When I study the New Testament, I like to see how it deals with Old Testament quotes. It is always interesting to go back and study the original context. For example, take Heb 10:5-7:
Therefore, when He came into the world, He said: “Sacrifice and offering You did not desire, But a body You have prepared for Me. In burnt offerings and sacrifices for sin You had no pleasure. Then I said, ‘Behold, I have come—In the volume of the book it is written of Me—To do Your will, O God.’”
Christ’s Death, Not Animal Sacrifices, Was Needed to Take Away Sins
In this passage, the author of Hebrews tells us that the Old Testament sacrificial system could never take away the sins of God’s people. It is impossible for the blood of bulls and goats to do that (Heb 10:4).
Then, the author tells us that Christ took on a human body in order to make that sacrifice (Heb 10:5-7). What the blood of animals could never do, the blood of the eternal Son of God could. His death paid for the sins of His people forever. Because Christ made this sacrifice, believers have been made holy forever (Heb 10:10, 14).
When the author refers to Jesus taking on a human body, he quotes from Ps 40:6-8. This Psalm is traditionally ascribed to David.
But what was David talking about when he wrote these words nearly ten centuries before the time of Christ?
David Remembers His Own Divine Deliverance
In the first part of the Psalm we see that David is referring to something that happened to him in the past. God had delivered him from some kind of problem. Perhaps it was a serious illness or from some kind of enemy. David describes it as a “horrible pit” in which his feet were sunk in miry clay (Ps 40:2). When David was confronted with the problem, he trusted in the Lord to deliver him. He cried out to God, Who heard and delivered him (Ps 40:1).
David responds to God’s deliverance by singing a new song (40:3). One is reminded of the song of deliverance the children of Israel sang when God delivered them from Egypt and through the Red Sea, while at the same time destroying their enemies who pursued them (Exodus 15).
David tells everyone about his deliverance and about God’s faithfulness, power, and lovingkindness (Ps 40:9-10).
When David tells others of these things, he also tells them they can trust in God too. In times of trouble it is easy to trust in our own power or in the power of others. But David wants us to trust in God. David waited on Him. He cried out to Him. And it was God who delivered him (Ps 40:4).
It was only natural that David should trust in God. He knew from experience that the Lord was trustworthy. God had demonstrated His power and ability to deliver many times in the past (Ps 40:5). God delivered the Jewish people. He also delivered David as a young shepherd from the mouths of lions and bears, as well as from Goliath, King Saul, and other enemies.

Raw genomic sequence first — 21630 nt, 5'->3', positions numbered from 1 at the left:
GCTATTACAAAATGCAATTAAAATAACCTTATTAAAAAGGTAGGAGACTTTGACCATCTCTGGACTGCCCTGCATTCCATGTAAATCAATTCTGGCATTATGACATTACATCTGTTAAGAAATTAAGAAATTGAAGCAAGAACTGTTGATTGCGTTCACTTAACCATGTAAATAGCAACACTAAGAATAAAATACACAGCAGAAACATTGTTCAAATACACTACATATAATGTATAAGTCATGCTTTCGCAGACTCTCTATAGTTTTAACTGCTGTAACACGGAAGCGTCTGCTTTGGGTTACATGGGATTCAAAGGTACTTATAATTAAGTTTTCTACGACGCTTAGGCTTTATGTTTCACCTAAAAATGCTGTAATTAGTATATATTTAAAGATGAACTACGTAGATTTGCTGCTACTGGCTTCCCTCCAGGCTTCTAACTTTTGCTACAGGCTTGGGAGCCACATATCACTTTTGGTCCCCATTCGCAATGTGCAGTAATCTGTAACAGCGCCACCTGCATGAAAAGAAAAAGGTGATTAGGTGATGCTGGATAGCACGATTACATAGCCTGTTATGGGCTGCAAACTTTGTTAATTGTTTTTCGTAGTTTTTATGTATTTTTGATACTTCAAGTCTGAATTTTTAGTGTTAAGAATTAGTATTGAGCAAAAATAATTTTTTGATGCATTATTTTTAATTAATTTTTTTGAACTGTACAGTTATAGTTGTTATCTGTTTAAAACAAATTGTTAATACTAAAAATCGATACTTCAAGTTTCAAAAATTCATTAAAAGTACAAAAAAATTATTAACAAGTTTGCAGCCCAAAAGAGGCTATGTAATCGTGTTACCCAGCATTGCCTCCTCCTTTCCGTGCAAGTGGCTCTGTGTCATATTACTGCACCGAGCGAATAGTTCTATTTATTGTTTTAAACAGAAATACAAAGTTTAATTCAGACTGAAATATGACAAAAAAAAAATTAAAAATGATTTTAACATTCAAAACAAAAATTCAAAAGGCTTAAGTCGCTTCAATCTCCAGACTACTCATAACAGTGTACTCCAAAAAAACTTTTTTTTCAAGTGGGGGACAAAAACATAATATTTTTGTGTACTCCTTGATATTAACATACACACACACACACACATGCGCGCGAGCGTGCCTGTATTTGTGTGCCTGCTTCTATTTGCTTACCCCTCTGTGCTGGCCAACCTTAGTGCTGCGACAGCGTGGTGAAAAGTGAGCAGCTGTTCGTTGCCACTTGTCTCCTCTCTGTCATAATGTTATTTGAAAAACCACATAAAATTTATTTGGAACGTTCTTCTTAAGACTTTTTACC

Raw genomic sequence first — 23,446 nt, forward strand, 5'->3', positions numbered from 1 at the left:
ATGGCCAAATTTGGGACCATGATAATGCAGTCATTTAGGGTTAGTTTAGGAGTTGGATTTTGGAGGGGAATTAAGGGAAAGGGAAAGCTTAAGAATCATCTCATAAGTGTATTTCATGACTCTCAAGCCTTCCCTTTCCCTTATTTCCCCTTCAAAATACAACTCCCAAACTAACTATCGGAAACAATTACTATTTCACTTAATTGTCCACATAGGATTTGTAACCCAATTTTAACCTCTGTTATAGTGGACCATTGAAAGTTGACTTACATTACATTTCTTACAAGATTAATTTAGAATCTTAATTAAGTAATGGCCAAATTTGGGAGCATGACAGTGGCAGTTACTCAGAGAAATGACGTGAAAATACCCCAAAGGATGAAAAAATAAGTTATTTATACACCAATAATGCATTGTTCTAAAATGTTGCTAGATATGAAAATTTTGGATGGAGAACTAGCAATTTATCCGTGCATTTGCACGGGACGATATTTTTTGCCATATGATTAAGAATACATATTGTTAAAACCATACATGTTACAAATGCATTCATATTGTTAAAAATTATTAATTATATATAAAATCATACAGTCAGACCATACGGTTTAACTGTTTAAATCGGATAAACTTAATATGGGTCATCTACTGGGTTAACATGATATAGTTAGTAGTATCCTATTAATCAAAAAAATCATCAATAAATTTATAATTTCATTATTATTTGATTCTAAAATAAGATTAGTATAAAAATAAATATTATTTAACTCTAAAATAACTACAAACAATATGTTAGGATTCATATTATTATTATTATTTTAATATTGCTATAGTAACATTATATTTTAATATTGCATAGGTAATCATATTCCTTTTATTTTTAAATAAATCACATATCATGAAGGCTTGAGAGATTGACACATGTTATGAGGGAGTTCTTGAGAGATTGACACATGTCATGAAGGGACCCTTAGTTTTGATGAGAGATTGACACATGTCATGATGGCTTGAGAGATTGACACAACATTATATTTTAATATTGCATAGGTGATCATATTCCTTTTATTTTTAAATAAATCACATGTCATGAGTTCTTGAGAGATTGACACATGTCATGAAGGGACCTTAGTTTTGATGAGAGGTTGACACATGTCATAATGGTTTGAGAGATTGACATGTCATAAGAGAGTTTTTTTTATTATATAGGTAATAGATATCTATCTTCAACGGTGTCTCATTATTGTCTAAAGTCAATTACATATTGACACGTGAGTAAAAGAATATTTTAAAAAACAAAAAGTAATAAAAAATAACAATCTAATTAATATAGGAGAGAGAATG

David Points to Christ
After declaring how God had delivered him, David writes the verses quoted in Hebrews. Even though they point to Christ, they are also directly relevant to David.
As a result of what God had done for him, David is compelled to obey God. God has opened his ears so that he wants to obey (40:6). It is his delight to do what God requires of him. The law of God is within David’s heart (40:8). This does not mean that David is enjoying the benefits of the New Covenant (where God’s Law is written on the heart of the child of God—Jer 31:33). It means God has captured David’s affections. He does not want to simply obey God through rituals like sacrifices and meal offerings (40:6). It is no longer a matter of simply going through the religious motions for him. David actually wants to obey God.
Christ’s Obedience Was Perfect
Of course, all of this also points to Christ and His obedience. We all know how He took on a body in order to pay the penalty for our sins. But from the context of Psalm 40, there is more.
Christ was the perfect example of David’s desire to be completely dedicated and obedient to God. This is shown through the sacrifice He willingly made for the sins of mankind.
Christ, like David, trusted in God to save Him. Like David, He cried out to His Father to deliver Him from death (Heb 5:7). After demonstrating this trust, Jesus, like David, became one who proclaimed to others that such trust was warranted (Heb 2:12-13).
Trust and Obey
We learn many things from Psalm 40 and its use in Hebrews 10.
First, Christ took on a body and died on Calvary to pay for all of our sins once for all. When a person believes in Jesus Christ for eternal life they receive that gift and are made holy forever. They cannot lose it.
Second, all of this was the result of the obedience of Christ to the Father. Christ’s obedience is a model for us.
Third, Christ has shown that we can trust in God when we need deliverance. God has delivered every believer from the greatest enemies of all—sin and death. The believer can now call upon God to save (i.e., deliver) him in every circumstance, and from whatever issue, he needs deliverance.
Fourth, because God has done that for us, we should also follow Christ’s, and to a lesser degree David’s, example. We, out of grateful hearts, should desire to obey God. We should desire to serve Him not out of some kind of legalistic or ritualistic requirement. The believer has the Law of God written on his heart. God has given us the ability to obey Him through His Spirit. After all He has done for us in Christ, like our Savior, He should have our total affection.